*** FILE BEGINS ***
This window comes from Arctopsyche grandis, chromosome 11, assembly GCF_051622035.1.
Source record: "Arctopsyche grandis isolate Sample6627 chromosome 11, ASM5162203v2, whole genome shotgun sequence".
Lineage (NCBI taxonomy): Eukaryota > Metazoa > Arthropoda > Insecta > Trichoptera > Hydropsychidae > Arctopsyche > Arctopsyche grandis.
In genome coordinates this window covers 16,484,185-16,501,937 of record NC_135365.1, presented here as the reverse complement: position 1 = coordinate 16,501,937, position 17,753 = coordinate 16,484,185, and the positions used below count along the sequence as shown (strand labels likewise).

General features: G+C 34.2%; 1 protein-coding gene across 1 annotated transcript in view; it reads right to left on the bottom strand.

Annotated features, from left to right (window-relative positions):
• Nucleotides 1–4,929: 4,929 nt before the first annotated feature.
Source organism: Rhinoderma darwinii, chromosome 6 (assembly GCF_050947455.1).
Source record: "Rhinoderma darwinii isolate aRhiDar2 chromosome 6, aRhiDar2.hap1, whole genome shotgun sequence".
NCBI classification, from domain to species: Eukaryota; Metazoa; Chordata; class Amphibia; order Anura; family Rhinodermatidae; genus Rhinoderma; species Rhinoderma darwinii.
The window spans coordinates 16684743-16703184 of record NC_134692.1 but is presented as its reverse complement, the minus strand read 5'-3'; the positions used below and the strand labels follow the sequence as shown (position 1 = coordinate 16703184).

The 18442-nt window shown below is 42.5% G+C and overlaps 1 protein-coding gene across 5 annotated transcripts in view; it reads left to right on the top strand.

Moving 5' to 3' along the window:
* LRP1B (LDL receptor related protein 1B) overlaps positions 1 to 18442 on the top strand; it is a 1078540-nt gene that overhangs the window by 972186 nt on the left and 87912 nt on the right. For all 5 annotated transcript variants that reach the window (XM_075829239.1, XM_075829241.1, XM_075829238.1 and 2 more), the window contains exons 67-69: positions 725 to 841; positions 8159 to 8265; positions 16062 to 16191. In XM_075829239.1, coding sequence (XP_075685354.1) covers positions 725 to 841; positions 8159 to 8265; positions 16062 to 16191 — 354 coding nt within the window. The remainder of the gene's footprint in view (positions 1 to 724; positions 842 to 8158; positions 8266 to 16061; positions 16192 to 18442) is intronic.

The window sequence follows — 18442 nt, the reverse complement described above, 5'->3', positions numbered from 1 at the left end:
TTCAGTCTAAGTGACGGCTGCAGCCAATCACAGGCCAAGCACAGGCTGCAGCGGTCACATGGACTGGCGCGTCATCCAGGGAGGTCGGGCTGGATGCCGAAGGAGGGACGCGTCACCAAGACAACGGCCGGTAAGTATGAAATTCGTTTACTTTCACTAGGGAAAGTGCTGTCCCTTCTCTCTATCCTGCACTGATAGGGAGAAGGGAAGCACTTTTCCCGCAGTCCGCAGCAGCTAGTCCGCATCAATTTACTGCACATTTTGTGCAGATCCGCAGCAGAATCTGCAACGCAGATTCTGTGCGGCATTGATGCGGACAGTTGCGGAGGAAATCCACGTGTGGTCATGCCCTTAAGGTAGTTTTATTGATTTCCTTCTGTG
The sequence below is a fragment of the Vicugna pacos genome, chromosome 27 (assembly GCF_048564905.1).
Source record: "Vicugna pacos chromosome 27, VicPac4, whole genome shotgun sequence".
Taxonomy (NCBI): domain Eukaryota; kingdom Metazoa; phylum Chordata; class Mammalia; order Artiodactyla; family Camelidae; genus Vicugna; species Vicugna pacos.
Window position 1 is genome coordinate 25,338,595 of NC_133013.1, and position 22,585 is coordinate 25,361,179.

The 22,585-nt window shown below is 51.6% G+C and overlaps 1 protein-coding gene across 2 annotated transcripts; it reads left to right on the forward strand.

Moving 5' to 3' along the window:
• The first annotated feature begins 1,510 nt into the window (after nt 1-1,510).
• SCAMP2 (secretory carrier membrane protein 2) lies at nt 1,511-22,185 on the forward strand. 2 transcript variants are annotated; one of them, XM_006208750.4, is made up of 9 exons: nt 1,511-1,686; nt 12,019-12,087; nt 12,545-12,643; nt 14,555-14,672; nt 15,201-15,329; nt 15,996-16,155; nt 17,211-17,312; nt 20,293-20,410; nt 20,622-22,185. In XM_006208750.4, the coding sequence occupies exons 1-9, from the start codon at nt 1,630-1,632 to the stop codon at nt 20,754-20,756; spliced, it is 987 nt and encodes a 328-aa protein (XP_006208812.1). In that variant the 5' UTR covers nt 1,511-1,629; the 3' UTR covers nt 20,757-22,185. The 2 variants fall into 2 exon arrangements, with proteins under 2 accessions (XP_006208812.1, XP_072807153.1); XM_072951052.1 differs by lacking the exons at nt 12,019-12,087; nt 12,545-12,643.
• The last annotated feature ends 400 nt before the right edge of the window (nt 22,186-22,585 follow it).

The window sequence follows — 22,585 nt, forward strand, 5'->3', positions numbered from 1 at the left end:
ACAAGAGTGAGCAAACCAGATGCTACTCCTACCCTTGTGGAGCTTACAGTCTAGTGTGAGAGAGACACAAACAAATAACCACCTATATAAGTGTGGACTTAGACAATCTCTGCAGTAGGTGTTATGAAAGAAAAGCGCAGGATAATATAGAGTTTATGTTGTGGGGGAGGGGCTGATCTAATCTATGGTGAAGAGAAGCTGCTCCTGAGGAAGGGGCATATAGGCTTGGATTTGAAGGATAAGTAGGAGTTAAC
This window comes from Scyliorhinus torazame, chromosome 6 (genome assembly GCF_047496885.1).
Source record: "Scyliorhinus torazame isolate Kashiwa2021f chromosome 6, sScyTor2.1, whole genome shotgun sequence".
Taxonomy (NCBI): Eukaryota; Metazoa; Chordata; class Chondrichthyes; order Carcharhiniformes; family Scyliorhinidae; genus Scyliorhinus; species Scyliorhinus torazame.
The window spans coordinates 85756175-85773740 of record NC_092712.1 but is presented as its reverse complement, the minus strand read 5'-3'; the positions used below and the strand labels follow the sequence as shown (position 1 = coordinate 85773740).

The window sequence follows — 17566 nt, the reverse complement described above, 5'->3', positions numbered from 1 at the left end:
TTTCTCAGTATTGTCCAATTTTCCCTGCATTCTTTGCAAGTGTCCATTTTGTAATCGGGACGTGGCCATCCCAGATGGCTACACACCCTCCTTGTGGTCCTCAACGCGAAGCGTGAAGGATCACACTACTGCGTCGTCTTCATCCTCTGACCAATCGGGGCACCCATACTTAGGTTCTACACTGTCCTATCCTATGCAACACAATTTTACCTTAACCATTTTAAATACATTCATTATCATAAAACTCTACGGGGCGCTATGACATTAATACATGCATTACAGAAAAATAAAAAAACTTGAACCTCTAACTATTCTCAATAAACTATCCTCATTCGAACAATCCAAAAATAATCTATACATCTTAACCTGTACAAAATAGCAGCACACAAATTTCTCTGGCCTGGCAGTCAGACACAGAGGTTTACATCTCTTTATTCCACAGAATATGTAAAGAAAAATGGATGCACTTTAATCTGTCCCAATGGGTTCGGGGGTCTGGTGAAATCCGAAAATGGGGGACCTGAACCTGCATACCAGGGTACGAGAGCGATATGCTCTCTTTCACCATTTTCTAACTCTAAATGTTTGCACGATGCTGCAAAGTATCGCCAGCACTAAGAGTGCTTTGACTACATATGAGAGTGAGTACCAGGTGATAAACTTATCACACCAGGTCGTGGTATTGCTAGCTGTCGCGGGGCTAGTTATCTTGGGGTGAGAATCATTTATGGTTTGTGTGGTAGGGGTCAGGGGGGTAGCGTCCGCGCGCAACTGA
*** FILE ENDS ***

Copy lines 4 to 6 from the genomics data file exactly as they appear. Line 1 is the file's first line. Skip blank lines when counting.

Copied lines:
In genome coordinates this window covers 16,484,185-16,501,937 of record NC_135365.1, presented here as the reverse complement: position 1 = coordinate 16,501,937, position 17,753 = coordinate 16,484,185, and the positions used below count along the sequence as shown (strand labels likewise).

General features: G+C 34.2%; 1 protein-coding gene across 1 annotated transcript in view; it reads right to left on the bottom strand.

Annotated features, from left to right (window-relative positions):